What does it mean to be “expecting”? We refer to a pregnant woman as an “expectant mom”, but do we ever really think about what we mean? She is waiting for the arrival of a newborn baby, expecting it to appear in her life very soon. Adoptive parents aren’t referred to as “expecting”. But why not? We are also anticipating the arrival of our child. We just don’t know who, and we don’t know when. Is that a reason to say we’re not “expecting”?
I don’t have a compass to help guide me through this wait. I’ve struggled quite a bit with how much to prepare, and how much to hold back. Perhaps I have internalized the societal view that I am not “expecting”.
Yesterday I sat in the little grey room. It’s progressed quite a bit from the empty spare room it was six months ago. Curtains, a dresser, a cozy chair, have all turned it into a welcoming oasis of baby-ness. I sat there and slid open one of the dresser drawers, exposing the 2nd hand baby clothes I’ve started collecting. Something about those clothes made a difference. This isn’t just a staged room, an imagined situation. It’s our child’s room, and it’s slowly getting ready for our baby’s arrival.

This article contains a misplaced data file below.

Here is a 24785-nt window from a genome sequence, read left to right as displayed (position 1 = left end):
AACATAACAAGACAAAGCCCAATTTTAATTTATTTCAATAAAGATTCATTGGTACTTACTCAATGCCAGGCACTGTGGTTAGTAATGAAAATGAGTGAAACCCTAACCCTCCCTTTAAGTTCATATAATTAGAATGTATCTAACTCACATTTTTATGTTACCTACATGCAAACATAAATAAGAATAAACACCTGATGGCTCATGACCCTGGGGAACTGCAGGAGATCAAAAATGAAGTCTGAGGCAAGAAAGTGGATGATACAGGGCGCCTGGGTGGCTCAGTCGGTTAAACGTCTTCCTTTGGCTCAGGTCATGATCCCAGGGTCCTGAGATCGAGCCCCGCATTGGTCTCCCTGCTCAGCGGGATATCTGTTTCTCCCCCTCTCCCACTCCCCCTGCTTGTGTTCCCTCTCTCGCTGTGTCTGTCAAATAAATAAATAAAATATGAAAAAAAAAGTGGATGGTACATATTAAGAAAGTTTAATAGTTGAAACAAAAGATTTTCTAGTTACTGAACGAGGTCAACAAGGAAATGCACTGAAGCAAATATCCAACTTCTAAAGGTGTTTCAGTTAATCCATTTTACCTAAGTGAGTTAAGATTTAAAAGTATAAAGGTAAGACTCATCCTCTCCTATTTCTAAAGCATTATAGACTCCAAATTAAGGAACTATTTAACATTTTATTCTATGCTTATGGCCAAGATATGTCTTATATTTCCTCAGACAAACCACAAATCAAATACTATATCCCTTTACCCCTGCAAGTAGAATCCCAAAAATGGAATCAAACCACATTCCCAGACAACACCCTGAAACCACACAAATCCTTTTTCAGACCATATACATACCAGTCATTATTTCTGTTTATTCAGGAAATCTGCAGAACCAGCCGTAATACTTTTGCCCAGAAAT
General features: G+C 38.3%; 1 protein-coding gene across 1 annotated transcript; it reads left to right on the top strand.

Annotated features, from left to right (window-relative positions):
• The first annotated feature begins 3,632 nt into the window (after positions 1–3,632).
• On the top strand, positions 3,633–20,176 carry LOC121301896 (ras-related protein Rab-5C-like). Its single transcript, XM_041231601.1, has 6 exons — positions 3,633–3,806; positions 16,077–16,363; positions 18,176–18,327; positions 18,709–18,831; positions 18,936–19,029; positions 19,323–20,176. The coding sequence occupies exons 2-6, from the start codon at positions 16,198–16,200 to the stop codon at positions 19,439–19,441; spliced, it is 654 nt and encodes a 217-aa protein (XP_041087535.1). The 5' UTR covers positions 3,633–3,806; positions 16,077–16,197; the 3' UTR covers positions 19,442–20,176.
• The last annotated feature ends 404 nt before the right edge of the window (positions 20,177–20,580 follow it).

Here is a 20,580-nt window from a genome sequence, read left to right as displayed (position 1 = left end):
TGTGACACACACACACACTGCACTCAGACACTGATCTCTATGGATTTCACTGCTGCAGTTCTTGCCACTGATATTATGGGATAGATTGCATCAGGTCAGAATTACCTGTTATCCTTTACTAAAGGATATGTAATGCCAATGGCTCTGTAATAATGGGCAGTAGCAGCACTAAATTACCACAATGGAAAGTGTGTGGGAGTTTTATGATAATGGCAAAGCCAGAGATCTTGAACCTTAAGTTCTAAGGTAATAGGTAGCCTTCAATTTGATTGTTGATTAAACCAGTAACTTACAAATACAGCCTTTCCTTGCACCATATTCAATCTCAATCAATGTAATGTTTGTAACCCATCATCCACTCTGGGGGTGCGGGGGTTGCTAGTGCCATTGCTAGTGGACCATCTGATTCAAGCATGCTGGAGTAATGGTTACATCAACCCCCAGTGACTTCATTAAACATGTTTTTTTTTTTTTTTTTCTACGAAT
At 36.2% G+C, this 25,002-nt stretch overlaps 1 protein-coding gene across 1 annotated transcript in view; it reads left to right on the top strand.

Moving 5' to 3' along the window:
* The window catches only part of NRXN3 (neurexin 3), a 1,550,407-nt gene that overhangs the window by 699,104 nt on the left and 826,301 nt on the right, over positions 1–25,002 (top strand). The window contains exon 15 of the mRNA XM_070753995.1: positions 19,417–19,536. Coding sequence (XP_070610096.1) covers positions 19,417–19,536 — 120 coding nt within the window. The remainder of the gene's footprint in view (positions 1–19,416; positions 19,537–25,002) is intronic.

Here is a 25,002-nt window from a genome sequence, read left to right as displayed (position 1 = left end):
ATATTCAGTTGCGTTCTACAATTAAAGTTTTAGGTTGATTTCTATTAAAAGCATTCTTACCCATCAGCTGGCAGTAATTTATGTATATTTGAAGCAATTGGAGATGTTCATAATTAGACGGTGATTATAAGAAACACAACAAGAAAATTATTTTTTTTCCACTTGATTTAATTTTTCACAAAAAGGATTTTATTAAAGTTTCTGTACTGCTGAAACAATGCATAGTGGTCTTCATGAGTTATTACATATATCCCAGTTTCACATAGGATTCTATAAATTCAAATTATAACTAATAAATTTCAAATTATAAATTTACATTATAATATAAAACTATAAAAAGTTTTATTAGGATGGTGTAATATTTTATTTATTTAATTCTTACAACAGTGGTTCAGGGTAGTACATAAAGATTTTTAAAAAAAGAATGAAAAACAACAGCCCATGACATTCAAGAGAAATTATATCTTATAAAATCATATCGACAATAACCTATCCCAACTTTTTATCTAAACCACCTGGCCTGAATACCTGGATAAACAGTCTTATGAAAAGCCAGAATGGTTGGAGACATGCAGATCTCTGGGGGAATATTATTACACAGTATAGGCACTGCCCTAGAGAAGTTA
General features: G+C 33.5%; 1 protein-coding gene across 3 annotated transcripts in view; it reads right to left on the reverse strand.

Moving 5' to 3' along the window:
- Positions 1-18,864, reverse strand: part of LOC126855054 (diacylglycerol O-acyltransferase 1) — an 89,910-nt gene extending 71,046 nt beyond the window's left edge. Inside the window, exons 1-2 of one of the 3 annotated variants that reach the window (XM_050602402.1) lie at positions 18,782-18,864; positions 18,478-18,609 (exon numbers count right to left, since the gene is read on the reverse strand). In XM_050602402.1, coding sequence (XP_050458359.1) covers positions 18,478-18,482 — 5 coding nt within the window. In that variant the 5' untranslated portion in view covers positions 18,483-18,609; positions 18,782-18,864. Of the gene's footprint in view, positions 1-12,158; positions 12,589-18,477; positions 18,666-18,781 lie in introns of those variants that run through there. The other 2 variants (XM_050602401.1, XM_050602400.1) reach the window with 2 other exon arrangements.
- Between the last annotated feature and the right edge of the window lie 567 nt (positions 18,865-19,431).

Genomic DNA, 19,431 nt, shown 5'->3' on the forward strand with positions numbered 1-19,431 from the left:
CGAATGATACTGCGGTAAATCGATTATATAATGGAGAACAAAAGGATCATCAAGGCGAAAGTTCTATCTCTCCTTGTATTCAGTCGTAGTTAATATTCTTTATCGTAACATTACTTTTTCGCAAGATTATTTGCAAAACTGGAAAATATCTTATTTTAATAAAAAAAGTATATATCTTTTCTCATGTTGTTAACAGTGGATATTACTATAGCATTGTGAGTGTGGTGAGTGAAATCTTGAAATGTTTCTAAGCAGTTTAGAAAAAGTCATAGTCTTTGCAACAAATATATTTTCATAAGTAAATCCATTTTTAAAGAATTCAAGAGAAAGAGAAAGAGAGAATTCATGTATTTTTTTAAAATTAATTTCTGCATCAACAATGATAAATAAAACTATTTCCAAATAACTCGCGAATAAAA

I know it sounds strange, but to some extent the steps I’ve taken recently, working on the room, researching baby products, calling pediatricians, has all felt like an elaborate game of “make believe”. Something felt almost wrong about spending hundreds of dollars on a new dresser, because it feels like a prop in a strange game. Is it real to be preparing for a baby when we don’t know the who and when yet?
But when I confessed these feelings to my husband I was met with a blank expression. “I wouldn’t have let you spend all this money if it wasn’t for real.” Thus far, his way of coping with the long drawn out wait of adoption has been primarily to ignore that it’s even happening, which has only fueled my feelings that it isn’t “real”. But that doesn’t mean he hasn’t felt it. With that one sentence he invalidated much of the guilt I have been experiencing, justifying my preparations.
Something’s coming. We don’t know who, and we don’t know when. But that doesn’t change the fact that, whether society likes it or not, we’re “expecting”.